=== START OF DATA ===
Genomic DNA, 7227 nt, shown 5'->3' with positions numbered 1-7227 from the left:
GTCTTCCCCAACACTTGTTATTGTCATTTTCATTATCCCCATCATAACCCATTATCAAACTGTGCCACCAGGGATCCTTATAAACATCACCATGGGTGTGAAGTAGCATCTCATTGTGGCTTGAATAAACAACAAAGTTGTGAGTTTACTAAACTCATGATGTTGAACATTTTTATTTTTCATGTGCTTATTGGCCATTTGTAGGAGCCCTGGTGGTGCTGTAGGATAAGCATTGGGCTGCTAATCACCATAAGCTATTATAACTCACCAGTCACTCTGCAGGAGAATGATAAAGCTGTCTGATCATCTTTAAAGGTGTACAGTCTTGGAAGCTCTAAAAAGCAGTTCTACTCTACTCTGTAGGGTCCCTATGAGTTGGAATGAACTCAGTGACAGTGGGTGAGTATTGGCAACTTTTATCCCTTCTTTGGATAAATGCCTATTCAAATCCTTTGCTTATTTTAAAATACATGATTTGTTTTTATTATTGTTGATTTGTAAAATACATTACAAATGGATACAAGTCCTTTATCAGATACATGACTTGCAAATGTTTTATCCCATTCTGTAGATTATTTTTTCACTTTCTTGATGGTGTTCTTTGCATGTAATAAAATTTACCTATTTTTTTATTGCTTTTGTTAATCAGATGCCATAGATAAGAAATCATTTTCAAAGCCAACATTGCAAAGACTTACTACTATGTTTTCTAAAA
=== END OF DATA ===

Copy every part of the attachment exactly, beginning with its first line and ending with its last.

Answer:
Genomic DNA, 7227 nt, shown 5'->3' with positions numbered 1-7227 from the left:
GTCTTCCCCAACACTTGTTATTGTCATTTTCATTATCCCCATCATAACCCATTATCAAACTGTGCCACCAGGGATCCTTATAAACATCACCATGGGTGTGAAGTAGCATCTCATTGTGGCTTGAATAAACAACAAAGTTGTGAGTTTACTAAACTCATGATGTTGAACATTTTTATTTTTCATGTGCTTATTGGCCATTTGTAGGAGCCCTGGTGGTGCTGTAGGATAAGCATTGGGCTGCTAATCACCATAAGCTATTATAACTCACCAGTCACTCTGCAGGAGAATGATAAAGCTGTCTGATCATCTTTAAAGGTGTACAGTCTTGGAAGCTCTAAAAAGCAGTTCTACTCTACTCTGTAGGGTCCCTATGAGTTGGAATGAACTCAGTGACAGTGGGTGAGTATTGGCAACTTTTATCCCTTCTTTGGATAAATGCCTATTCAAATCCTTTGCTTATTTTAAAATACATGATTTGTTTTTATTATTGTTGATTTGTAAAATACATTACAAATGGATACAAGTCCTTTATCAGATACATGACTTGCAAATGTTTTATCCCATTCTGTAGATTATTTTTTCACTTTCTTGATGGTGTTCTTTGCATGTAATAAAATTTACCTATTTTTTTATTGCTTTTGTTAATCAGATGCCATAGATAAGAAATCATTTTCAAAGCCAACATTGCAAAGACTTACTACTATGTTTTCTAAAA